THE LATEST NEWS
Other Big Stories
To reach the unvaccinated, engage with skeptics — and pay them to get a shot, Ross Douthat argues.
Loneliness and isolation are making American life feel dystopian, says Michelle Goldberg.
Nicholas Kristof, the Pulitzer Prize-winning Times Opinion columnist, is taking a leave to consider running for governor of Oregon.
Red carpet: Here are the looks from the Cannes Film Festival. Heels are back.
Networking: To get a new job, have you tried … TikTok?
Play ball: These pitchers’ spin rates fell most after a crackdown on sticky substances.
Advice from Wirecutter: Stop washing wine glasses by hand — they’re safer in the dishwasher.
Lives Lived: In the 1970s, the specialized field of health care known as wilderness medicine was in its infancy. Then Dr. Paul Auerbach showed up. He died at 70.
ARTS AND IDEAS
A look at U.S. Olympic stars
The Tokyo Olympics start Friday, and we will have a lot of coverage in the coming weeks. For starters, we want to tell you about the three sports that will feature heavily in television coverage, partly because of the strength of the U.S. teams.
Gymnastics: The U.S. women are favorites to win the team event for a third consecutive time, led by Simone Biles, one of the greatest gymnasts of all time. If she can win the all-around competition again, she will be the first woman to repeat as the Olympic champion in half a century.
The newcomer Sunisa Lee is “the one gymnast not named Biles who is most likely to win gold in an individual event,” Juliet Macur writes in The Times.
Swimming: Like Biles, the swimmer Katie Ledecky also has a claim on being the world’s best athlete. She won five medals in 2016, and could win six more this year — three in events for which she holds the world record.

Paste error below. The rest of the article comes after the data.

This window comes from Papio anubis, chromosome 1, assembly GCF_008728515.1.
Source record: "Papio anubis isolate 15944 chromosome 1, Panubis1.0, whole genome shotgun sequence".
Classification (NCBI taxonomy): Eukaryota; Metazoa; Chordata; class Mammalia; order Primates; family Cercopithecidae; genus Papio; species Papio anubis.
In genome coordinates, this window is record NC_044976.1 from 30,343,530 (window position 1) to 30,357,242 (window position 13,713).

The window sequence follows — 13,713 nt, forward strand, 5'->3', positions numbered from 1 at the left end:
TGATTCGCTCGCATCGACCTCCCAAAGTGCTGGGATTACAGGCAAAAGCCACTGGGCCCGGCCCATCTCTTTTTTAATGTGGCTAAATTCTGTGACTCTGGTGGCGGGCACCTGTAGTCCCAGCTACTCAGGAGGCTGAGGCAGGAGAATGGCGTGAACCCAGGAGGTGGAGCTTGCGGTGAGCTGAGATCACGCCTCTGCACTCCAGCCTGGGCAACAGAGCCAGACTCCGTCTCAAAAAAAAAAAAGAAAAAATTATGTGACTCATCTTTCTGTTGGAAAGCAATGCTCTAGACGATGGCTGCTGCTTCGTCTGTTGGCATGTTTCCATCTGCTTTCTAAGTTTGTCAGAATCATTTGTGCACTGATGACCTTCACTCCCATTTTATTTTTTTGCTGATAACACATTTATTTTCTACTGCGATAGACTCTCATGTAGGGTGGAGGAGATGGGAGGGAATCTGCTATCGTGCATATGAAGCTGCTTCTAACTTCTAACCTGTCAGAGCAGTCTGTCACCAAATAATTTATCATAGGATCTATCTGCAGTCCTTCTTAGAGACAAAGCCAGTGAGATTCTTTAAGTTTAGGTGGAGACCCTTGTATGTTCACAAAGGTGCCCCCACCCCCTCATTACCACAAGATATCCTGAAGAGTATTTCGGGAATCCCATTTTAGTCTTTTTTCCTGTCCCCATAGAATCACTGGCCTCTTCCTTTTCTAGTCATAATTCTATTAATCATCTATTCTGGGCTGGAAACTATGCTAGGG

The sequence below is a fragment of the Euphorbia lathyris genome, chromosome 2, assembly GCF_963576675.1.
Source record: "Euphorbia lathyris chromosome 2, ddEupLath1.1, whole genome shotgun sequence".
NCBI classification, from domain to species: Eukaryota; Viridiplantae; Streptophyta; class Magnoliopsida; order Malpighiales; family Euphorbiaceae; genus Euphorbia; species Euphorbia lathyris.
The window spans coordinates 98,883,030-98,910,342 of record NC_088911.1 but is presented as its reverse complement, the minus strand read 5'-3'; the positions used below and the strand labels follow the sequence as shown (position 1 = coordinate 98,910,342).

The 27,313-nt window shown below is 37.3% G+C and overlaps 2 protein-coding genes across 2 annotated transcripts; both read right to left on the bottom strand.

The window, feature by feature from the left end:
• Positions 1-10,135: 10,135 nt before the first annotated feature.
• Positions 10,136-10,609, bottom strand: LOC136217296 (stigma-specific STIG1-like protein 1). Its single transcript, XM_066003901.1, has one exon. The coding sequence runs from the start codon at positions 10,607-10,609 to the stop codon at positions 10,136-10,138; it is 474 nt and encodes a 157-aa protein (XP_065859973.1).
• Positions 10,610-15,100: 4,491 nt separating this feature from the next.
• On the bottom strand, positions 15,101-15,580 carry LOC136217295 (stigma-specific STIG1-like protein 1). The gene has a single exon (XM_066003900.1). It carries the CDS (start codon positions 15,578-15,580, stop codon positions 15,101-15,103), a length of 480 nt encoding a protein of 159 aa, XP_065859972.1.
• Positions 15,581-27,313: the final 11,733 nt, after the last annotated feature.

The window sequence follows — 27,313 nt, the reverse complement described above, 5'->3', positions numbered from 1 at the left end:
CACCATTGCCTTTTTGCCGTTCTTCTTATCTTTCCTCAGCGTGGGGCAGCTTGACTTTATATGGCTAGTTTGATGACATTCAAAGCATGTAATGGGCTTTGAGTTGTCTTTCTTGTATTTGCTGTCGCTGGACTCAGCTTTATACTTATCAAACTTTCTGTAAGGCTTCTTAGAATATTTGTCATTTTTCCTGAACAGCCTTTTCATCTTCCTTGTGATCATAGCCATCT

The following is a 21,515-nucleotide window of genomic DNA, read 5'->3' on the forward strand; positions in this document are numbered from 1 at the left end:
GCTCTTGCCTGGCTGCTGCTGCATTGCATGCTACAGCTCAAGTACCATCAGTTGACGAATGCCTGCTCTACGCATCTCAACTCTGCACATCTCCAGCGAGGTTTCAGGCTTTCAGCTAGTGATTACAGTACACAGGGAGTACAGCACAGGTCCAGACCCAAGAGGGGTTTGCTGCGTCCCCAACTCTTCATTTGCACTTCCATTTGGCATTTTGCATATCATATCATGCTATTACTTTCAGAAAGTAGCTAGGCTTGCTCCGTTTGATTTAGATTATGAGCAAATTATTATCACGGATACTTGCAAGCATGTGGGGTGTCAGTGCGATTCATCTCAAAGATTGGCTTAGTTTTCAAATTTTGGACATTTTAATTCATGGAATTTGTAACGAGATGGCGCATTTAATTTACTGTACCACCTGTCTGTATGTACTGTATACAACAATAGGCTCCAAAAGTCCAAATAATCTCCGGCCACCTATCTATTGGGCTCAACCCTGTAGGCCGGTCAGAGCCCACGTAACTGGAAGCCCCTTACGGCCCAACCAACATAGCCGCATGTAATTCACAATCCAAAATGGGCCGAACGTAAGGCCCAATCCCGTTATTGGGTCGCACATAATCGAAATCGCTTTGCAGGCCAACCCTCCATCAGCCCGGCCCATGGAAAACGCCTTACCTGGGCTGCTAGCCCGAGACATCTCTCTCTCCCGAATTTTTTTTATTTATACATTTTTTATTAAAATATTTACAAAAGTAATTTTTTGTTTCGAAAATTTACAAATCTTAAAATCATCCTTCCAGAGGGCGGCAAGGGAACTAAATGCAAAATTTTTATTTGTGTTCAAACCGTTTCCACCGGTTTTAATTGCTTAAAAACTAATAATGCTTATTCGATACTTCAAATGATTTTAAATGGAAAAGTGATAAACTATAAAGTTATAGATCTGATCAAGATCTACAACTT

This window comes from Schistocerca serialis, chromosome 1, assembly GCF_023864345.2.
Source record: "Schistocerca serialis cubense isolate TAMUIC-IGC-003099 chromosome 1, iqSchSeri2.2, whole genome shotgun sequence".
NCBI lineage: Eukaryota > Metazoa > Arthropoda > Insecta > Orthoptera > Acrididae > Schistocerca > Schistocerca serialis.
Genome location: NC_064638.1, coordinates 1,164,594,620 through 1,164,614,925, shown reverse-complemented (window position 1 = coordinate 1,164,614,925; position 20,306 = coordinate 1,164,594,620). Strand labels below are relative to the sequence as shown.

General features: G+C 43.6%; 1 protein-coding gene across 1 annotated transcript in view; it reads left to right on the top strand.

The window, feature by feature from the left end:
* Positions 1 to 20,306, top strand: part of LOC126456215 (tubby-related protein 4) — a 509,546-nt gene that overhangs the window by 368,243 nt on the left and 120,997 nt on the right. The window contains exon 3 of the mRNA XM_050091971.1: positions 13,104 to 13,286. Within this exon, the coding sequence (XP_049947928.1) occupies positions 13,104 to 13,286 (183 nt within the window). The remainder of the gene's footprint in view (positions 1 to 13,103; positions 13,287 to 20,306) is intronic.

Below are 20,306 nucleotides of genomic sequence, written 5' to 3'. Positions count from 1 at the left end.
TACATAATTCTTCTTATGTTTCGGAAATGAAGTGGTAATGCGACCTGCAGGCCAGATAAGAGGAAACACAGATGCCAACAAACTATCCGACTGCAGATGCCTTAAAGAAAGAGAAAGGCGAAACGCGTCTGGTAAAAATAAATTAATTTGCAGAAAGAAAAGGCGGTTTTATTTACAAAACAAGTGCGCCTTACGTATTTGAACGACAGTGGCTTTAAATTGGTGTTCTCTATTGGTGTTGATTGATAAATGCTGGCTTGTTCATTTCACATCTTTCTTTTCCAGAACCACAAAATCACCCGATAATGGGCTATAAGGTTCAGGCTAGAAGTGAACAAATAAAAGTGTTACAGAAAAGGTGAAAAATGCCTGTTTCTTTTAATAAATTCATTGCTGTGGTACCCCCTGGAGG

The sprinter Caeleb Dressel — the “next Michael Phelps,” as ESPN says — is the favorite in his three individual races. This year’s U.S. team is also unusually young, with 11 teenagers — the most since 1996.
Track and Field: Allyson Felix is racing in her fifth Olympics. If she wins a medal, it will be her 10th, matching Carl Lewis’s record for the most won by an American track and field athlete.
The marquee event may be the women’s 400-meter hurdles, with two American favorites: Sydney McLaughlin and Dalilah Muhammad. They have raced each other three times since 2019, The Washington Post notes, and the winner has set a new world record each time. — Tom Wright-Piersanti, Morning editor
PLAY, WATCH, EAT
What to Cook
The pangrams from yesterday’s Spelling Bee were flowing, following and wolfing. Here is today’s puzzle — or you can play online.
Here’s today’s Mini Crossword, and a clue: Pickle juice (five letters).
If you’re in the mood to play more, find all our games here.
Thanks for spending part of your morning with The Times. See you tomorrow. — David
P.S. Roger Cohen, The Times’s Paris bureau chief, received the Legion of Honor, the French government’s highest award.